Map by JCRules, CC BY-SA 4.0.

On Sunday at 17:50 UTC, The Guardian broke the story on the Panama Papers, a gargantuan trove of leaked offshore tax documents of public officials. The Wikipedia article was created nine minutes later.

Just six hours (and 286 edits) later, the article covered background to the leak, information on what was then known about the content of the leak, and initial reaction, all backed up by ten independent sources. A separate article, List of people named in the Panama Papers, chronicles the dozens of people currently known to have been named in the papers, including five current and eight former heads of state, and has been subject to particular praise.

HMRC_offshore_evasion_poster_February_2014

On the latter, Wikipedia editor, journalism professor, and author of The Wikipedia Revolution Andrew Lih told the blog that the “curation of a master list is a really useful thing to have, as people can chime in without needing to come in and edit very advanced English-language paragraphs but just add their contributions and reference to a list format.” While our privacy policy forbids comprehensively analyzing the geographic spread of our users, a quick look at the publicly available IP addresses of non-registered editors of the page reveals contributions from the US, UK, Kuwait, Mexico, Denmark, Brazil, Canada, India, the Philippines, Ukraine, Italy, and more.

The speed at which it had been put together was noted on Twitter. For instance, Wired‘s Davy Alba tweeted “Reason #483 Wikipedia is the best: It’s fast.” Praise also came in from Jacob Harris, a former reporter for the New York Times.

On the main Panama Papers article, Lih notes that “a story of this nature, something with such a global and international scope, really shows the power of the global community of Wikipedia editors.” The article backs his claims up: as of press time, the article has been edited some 724 times by 223 individual editors. On average, that equates to an edit every 151 seconds, or about 2.5 minutes. Its information is backed up to 46 sources. Both articles are being expanded as more information continues to be published and pored over by both journalists and Wikipedians.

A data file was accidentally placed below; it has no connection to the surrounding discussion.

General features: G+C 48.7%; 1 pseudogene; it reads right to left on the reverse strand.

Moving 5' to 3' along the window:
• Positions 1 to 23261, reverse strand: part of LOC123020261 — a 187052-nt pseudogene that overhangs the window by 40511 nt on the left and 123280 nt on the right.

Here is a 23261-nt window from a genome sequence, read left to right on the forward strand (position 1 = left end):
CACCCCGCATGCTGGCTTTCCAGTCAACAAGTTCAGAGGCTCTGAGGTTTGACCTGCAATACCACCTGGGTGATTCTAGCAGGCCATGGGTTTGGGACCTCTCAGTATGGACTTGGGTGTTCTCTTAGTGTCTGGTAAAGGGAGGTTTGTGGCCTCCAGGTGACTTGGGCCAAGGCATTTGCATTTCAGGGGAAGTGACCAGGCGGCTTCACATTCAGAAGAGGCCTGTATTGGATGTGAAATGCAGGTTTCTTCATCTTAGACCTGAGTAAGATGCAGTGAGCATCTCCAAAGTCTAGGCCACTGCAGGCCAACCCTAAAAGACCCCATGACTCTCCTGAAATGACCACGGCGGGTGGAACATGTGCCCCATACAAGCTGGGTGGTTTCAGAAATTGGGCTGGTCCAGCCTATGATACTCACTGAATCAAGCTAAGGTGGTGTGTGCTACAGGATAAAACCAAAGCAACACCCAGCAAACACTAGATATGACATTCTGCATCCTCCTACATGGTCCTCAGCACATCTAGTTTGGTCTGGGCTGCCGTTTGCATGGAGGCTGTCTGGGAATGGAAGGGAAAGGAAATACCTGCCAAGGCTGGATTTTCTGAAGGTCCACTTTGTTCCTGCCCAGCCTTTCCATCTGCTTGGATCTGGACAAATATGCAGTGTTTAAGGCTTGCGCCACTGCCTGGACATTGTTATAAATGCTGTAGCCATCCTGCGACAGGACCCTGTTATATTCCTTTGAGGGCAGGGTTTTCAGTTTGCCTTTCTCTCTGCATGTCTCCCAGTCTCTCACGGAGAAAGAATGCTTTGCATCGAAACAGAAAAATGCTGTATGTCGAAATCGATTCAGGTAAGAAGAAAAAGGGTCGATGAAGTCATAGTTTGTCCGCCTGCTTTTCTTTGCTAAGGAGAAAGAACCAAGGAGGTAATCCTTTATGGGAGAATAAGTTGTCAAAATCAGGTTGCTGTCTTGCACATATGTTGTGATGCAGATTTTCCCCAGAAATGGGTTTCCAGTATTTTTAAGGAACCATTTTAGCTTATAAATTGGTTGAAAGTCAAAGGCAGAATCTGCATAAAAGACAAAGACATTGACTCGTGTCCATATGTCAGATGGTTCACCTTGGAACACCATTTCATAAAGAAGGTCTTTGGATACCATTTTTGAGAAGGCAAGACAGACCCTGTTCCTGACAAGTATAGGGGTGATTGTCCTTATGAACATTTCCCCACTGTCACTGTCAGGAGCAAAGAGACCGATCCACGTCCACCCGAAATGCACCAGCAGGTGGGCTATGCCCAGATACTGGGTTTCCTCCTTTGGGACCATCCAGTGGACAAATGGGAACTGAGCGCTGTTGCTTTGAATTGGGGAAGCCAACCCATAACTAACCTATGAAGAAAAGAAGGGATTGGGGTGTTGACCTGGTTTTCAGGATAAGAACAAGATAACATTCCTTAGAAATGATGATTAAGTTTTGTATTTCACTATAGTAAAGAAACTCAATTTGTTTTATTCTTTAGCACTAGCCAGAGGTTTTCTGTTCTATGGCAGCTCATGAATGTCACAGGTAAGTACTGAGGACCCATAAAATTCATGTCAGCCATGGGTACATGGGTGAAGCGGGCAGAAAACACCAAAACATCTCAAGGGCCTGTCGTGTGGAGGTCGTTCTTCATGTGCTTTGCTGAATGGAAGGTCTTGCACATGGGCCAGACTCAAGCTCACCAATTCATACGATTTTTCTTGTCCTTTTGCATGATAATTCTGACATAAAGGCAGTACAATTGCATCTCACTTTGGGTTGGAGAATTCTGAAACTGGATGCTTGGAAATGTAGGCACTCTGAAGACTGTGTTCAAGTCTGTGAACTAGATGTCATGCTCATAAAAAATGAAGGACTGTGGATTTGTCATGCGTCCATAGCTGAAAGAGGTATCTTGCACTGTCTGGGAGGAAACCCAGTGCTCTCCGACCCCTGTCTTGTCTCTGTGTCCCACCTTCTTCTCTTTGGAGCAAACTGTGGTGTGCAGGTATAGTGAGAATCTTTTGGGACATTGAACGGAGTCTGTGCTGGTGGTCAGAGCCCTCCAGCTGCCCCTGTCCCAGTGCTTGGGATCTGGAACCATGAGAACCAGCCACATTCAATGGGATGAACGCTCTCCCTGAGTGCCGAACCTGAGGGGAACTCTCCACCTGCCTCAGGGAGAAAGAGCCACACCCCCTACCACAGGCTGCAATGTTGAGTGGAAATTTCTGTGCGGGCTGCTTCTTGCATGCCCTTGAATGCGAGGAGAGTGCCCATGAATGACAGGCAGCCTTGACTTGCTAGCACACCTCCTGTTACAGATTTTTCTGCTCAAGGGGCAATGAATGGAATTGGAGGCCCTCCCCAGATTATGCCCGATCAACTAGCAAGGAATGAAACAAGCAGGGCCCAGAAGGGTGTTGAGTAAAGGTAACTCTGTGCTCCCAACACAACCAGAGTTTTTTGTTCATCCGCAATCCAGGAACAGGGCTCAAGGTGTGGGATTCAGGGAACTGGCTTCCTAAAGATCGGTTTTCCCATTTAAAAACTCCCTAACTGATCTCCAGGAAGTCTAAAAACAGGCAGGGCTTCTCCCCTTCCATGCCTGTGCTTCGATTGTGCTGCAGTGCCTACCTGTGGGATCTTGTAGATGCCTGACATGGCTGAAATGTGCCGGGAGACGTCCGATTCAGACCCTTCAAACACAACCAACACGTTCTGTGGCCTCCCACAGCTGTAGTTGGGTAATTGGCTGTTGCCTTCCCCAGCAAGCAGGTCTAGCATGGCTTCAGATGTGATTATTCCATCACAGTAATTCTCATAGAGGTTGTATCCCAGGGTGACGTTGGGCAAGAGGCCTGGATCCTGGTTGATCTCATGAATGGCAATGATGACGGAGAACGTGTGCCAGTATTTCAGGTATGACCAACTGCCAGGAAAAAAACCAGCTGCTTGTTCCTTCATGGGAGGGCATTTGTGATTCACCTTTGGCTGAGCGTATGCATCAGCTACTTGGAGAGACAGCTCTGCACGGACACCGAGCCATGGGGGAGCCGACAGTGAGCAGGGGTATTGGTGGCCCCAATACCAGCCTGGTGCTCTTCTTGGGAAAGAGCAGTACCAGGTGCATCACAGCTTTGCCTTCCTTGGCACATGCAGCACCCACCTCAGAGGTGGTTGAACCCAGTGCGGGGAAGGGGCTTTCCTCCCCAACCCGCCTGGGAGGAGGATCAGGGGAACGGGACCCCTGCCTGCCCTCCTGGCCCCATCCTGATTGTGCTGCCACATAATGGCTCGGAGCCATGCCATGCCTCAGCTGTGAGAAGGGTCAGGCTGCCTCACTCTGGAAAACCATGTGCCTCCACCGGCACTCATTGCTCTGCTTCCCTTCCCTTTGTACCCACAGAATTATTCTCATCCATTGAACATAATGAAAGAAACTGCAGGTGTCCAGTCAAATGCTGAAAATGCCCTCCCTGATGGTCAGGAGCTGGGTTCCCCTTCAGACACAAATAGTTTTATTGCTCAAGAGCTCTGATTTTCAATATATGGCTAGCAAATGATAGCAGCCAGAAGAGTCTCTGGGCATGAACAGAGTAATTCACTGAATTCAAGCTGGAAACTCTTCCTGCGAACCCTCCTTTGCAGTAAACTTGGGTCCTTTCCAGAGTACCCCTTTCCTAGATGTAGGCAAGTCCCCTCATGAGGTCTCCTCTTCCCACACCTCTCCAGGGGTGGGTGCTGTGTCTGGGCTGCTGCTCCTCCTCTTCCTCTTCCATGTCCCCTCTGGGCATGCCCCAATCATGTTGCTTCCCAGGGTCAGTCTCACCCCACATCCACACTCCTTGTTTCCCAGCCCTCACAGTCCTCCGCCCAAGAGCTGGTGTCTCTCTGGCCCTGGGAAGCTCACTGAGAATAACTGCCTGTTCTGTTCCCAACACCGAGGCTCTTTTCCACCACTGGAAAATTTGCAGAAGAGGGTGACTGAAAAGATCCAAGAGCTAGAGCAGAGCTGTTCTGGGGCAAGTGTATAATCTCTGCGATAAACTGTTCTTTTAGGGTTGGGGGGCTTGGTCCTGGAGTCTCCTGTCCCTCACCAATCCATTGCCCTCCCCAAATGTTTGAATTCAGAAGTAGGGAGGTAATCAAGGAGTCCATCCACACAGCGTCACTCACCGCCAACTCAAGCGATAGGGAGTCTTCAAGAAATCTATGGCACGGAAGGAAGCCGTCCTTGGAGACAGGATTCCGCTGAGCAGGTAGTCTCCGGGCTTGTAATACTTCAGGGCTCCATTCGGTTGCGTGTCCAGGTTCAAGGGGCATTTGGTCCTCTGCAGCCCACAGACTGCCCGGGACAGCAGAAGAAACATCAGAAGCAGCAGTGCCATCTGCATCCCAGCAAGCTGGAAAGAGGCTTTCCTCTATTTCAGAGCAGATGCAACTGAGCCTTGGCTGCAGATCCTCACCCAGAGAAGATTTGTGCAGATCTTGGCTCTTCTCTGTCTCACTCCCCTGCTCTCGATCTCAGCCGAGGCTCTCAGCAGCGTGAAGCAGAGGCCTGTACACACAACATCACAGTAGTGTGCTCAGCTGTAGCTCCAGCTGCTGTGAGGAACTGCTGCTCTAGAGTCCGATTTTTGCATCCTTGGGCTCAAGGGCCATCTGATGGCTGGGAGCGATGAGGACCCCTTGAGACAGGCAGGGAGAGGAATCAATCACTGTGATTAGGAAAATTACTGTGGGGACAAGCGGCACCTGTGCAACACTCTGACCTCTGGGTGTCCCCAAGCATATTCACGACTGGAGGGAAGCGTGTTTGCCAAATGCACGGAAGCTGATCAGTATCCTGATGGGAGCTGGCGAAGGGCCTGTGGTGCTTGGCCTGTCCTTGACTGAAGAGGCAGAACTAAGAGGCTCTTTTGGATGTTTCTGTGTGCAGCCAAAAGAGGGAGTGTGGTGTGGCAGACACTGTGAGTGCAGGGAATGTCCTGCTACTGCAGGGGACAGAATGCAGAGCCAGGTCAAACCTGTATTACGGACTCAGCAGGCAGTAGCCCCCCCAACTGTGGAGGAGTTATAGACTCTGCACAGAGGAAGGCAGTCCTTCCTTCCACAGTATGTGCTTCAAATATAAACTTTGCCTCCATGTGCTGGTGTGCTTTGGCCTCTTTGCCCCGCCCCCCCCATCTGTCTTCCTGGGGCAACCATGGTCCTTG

The 11.5 million confidential documents were leaked from Panamanian corporate service provider Mossack Fonseca. It total, it comprised 2.6 terabytes of information, or about 2,600 gigabytes. For comparison, “Cablegate“—a leak of more than 250,000 classified US cables published by WikiLeaks in 2010—was a mere 1.7 gigabytes, some 1,500 times smaller. The papers, ranging from the 1970s to this year, implicate multiple world leaders, present and former, in tax avoidance. They have been distributed to, and investigated by, some 400 journalists at more than a hundred media organizations.

Commenting on this sheer scale, Lih said that “for the case of the Panama Papers, which touches leaders from all over the world and impacts so many different countries, editors from all different corners of the Earth can come around and edit this article together, adding details from local media or angles that no one media outlet could ever do.”

“Each editor brings in knowledge from different countries and different corners of the journalistic world to make an article that’s better than any one news outlet could write.”

Joe Sutherland, Communications Fellow
Ed Erhart, Editorial Associate
Wikimedia Foundation

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Photo credits

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Offline-Pedia-screenshot

University Yachay Tech

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Jess Wade

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